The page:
• Find the right team. Assembling a multidisciplinary team with input from key providers was instrumental to the success of our QI intervention. In particular, buy-in from surgeons and perioperative nursing ensured patients with noncomplicated appendicitis were started on the fast-track pathway. Team members also were able to educate other staff and help drive the implementation process.
  • Engage patients and providers. In addition to educating providers and ancillary staff, brochures and visual aids provided patients and family members with information on the goals of enhanced recovery and set patient expectations for postoperative care.
  • Make simple, sustainable changes. To implement a pathway with multiple components dependent on the ordering physician, we created a standardized power plan that bundled all nursing orders and medications, including preoperative antibiotics, postoperative analgesia, and anti-emetics. The power plan simplified the admission orders for physicians and minimized interprovider variability at our teaching hospital with different residents rotating through pediatric surgery each month.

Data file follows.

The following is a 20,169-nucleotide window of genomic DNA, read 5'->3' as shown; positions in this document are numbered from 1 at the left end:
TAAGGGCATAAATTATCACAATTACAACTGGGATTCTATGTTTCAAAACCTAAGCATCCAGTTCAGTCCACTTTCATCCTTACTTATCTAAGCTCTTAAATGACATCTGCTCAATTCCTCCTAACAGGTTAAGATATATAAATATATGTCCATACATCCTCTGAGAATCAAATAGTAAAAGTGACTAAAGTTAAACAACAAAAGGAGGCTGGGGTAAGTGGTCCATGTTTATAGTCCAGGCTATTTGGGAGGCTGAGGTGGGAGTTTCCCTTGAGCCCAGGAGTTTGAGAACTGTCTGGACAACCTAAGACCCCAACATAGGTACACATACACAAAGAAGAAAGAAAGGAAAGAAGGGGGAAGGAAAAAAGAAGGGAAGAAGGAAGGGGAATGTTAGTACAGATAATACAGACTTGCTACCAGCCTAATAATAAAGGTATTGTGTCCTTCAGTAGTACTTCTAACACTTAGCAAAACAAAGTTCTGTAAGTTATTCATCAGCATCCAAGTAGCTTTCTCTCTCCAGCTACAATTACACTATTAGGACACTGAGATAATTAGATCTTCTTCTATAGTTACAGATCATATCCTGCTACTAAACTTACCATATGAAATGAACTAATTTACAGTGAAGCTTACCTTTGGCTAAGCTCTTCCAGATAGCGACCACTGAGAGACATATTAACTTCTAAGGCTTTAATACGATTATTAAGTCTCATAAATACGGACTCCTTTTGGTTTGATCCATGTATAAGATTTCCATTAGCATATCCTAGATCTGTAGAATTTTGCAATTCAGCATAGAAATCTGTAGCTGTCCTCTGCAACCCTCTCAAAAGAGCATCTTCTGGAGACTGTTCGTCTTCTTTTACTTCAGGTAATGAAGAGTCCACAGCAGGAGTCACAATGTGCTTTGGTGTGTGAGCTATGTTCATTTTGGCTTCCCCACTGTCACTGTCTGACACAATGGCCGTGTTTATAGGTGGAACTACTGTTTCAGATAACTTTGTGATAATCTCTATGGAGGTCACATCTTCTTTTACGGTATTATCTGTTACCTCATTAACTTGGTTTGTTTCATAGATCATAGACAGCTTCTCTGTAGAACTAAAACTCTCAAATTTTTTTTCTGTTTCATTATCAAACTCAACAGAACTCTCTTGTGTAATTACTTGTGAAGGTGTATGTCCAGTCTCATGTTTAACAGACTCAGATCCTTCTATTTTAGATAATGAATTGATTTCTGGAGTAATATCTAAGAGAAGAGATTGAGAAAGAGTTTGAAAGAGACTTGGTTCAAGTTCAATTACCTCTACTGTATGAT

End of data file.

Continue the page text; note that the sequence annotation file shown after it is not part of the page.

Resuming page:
• Solicit regular feedback/communication. Team members met every three months during pathway implementation to troubleshoot setbacks, respond to staff feedback, and evaluate progress. Initial results were shared with perioperative staff to highlight early improvements resulting from pathway changes and further encourage culture change.
  • Shift the culture to a nursing-driven recovery and discharge process. This major change resulted from the recognition that nurses were able to assess patients for discharge readiness more frequently than surgeons who were limited to seeing patients between cases. Enabling nurses to initiate conditional discharge orders once patients met pre-set criteria allowed for earlier discharge and reduced LOS.


  1. Newman K, Ponsky T, Kittle K, et al. Appendicitis 2000: Variability in practice, outcomes, and resource utilization at thirty pediatric hospitals. J Pediatr Surg. 2003;38(3):372-379.